By Yaromir Steiner
“The price of privilege is the moral duty to act when one sees another person treated unfairly. And the least that a person in the dominant caste can do is not make the pain any worse.”
― Isabel Wilkerson, Caste: The Origins of Our Discontents
In her book Caste, Isabel Wilkerson points to the entire U.S. social structure as an unrecognized caste system, in which it was necessary to give Blacks the lowest possible status to maintain a social order rooted in slavery. The recent strife among many in the Black community is only the latest reaction to a long history of prejudice perpetuated by governmental and societal authorities.
Under the present circumstances, as both a European immigrant and a business leader who employs minorities, I consider it a moral responsibility to educate myself on the long history of violence and injustice against minorities in America. Justice, fairness and inclusion are issues I care deeply about, and furthermore, feel I must take action on when it comes to how I run my business.
After some readings, including Wilkerson’s book, I realized that the “life, liberty and pursuit of happiness” that I came seeking in the United States, and that we all enjoy today, was based on many who had sacrificed their own “life, liberty and pursuit of happiness.”
The people who sacrificed were the Indigenous Americans that were exterminated or driven off their lands (the Shawnees in Ohio). They were also the African Americans imported as slaves to fuel the economic boom of the early years of our nation. We must remember that these coerced sacrifices, along with the mostly voluntary sacrifices of our military, are the foundation of our “life, liberty and pursuit of happiness” today.
I believe the first step we need to take collectively is to understand and acknowledge the sacrifices imposed on Indigenous Americans and African Americans in order to build the United States.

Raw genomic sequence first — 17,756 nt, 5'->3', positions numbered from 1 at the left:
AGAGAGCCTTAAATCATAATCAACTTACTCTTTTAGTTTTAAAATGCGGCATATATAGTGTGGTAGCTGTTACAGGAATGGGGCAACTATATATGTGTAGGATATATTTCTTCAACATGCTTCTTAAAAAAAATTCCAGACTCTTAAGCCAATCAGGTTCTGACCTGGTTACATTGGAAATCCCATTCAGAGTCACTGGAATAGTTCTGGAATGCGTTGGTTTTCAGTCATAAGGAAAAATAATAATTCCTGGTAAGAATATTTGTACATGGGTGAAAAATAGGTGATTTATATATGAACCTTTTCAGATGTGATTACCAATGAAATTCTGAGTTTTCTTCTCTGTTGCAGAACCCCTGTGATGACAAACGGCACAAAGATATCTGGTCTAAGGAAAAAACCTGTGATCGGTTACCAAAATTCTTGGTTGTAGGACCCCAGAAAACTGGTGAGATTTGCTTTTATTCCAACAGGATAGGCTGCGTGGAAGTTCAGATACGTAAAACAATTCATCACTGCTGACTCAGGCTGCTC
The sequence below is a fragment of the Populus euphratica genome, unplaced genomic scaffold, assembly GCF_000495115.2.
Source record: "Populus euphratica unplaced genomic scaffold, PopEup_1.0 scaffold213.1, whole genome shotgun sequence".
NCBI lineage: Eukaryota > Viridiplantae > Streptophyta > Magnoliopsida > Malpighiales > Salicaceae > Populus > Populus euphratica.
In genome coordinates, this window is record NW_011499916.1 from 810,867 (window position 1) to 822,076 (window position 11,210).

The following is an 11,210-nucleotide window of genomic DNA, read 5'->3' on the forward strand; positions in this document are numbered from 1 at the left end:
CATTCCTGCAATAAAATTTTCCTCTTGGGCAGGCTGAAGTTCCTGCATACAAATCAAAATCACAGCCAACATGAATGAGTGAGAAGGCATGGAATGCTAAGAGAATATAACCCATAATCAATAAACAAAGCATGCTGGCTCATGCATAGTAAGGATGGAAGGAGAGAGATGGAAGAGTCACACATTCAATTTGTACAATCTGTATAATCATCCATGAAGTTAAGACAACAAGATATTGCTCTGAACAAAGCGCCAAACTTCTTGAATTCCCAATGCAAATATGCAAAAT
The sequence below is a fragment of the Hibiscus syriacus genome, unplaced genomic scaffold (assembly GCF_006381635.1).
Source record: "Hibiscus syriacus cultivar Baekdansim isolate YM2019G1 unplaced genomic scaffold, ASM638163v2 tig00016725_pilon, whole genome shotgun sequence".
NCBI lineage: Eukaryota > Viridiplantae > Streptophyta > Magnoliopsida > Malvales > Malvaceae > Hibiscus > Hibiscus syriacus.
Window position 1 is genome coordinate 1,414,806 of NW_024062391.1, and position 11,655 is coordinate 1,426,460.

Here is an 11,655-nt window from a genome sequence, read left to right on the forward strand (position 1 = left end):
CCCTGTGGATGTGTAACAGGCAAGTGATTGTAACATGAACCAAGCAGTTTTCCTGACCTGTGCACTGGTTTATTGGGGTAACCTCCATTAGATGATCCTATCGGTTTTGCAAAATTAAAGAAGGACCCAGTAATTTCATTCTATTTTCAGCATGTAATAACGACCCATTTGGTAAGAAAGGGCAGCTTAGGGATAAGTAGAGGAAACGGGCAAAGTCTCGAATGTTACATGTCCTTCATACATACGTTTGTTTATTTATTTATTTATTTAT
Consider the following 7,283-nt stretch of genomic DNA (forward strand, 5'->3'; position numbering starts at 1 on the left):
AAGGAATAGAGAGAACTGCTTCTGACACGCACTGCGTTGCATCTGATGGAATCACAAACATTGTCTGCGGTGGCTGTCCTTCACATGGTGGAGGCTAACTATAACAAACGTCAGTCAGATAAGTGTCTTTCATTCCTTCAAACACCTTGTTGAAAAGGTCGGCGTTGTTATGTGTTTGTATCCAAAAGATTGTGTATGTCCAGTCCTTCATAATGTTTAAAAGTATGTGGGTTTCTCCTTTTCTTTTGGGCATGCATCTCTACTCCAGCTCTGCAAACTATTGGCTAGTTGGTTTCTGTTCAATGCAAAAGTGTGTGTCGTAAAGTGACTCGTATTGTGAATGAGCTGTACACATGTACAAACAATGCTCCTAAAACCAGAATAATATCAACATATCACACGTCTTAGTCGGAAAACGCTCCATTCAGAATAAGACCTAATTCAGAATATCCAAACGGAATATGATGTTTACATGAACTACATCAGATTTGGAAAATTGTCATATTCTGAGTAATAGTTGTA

We have a debt of gratitude to our soldiers that gave their lives for this nation, and we celebrate and remember them on Memorial Day. Showing the same respect and honoring the sacrifices of Indigenous Americans and African Americans should be just as important.
At Steiner + Associates, we have only just begun to create actionable change toward a more educated, understanding and supportive work culture. To start, the company has made Juneteenth and American Indigenous Day paid holidays. We’ve started a library filled with books for employees to educate themselves on the topics of racism and racial inequality. At our properties, we continue to make it a priority to represent minorities in the communities we serve through commissioned murals, sculptures and other forms of art.
While change is long overdue, action must be taken by every American to question the society they live in and learn its history—to say and do nothing only exacerbates the issues.
Steiner + Associates stands against racism, hatred and injustice. We decry a society built on structural racism and white supremacy. More can, will, and must be done as we think about ways to be a force of change in our communities. We are only just getting started.